Aircraft engineers, training institutes under scanner
The country’s aviation regulator has launched a major crackdown on AME and institutes after found that many had severely compromised on aircraft safety, report Gaurav Choudhury & Samiran Saha.india Updated: Oct 05, 2008 22:07 IST
The country’s aviation regulator has launched a major crackdown on aircraft maintenance engineers (AME) and institutes training these professionals after surprise inspections found that many had severely compromised on aircraft safety.
Since 2005 as many as 23 aircraft maintenance engineers —three this year — have been stripped off the privileges of their licenses as checks found them negligent towards several critical safety parameters.
“At times we have observed that there have been instances of serious lapses which could have led to accidents and in some cases engineers have signed the aircraft inspection schedules without even doing a physical audit of the plane,” said K Gohain, director general, Civil Aviation.
A aviation ministry official said the directorate general of civil aviation (DGCA) has set targets for each of its regional offices to carry out spot and surprise checks on how the licensed engineers were certifying aircraft safety before allowing them to get airborne.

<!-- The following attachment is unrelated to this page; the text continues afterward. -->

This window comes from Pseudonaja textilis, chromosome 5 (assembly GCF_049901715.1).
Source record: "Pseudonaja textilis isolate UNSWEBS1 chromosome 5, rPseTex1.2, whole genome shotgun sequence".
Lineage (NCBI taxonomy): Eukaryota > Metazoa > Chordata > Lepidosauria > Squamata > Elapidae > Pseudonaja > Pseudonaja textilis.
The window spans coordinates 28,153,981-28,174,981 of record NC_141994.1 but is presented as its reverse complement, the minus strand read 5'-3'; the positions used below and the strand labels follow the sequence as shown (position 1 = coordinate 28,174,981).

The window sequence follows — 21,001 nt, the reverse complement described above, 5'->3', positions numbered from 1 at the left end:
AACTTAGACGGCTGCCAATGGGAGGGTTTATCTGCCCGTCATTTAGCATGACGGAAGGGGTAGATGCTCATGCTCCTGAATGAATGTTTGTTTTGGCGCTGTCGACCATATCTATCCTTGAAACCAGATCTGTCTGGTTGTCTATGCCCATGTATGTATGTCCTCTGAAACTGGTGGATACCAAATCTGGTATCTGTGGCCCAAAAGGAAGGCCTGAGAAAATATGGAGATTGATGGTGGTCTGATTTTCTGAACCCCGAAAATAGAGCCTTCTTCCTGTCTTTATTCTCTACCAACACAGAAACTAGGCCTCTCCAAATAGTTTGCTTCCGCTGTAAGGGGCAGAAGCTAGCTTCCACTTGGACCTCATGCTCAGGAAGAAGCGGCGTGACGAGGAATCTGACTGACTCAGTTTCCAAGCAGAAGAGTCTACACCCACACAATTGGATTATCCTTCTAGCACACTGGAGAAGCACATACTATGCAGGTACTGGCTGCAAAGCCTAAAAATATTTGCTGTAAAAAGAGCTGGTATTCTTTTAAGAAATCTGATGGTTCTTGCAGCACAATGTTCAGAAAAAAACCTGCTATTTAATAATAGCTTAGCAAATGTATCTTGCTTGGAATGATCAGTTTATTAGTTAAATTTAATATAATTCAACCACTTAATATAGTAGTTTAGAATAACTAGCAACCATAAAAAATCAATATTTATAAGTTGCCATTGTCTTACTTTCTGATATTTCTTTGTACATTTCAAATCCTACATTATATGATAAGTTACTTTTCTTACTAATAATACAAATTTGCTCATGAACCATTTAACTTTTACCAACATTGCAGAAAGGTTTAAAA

These engineers are mandated to carry out safety checks and audits of every technical aspect before an aircraft takes off.
There are 56 DGCA-approved schools that train AMEs with the basic skills. An AME graduating from such a school has to go through a three-stage test called basic aircraft maintenance course (BAMC) conducted by the regulator before they are eligible to certify aircraft for flying.
It has been found that some schools are ill-equipped to offer aircraft maintenance training and students passing out from these schools are not employable as their knowledge or skill-set is not adequate.
“People, who do not understand safety are clearing aircraft for take off,” said an executive of a private air carrier.
In one surprise check the regulator found that even the basic requirement of tyre pressure check was not carried out, but was signed for flying.
Recently, in a leading domestic airline, the engineer on duty cleared an aircraft for flying and signed that all the ‘two’ sets of tyres were checked for pressure, whereas the aircraft actually had four sets of tyres.
“It has now been made mandatory for the schools to have at least one aircraft on which basic training can be imparted,” the official said.
Some institutes have been asked to shift or close shop. These courses cost Rs 75,000 to Rs 150,000 per month, with the duration of each course being three years.
DGCA is now planning to introduce an online examination mode modelled on the lines of one conducted by the Federal Aviation Authority of the US.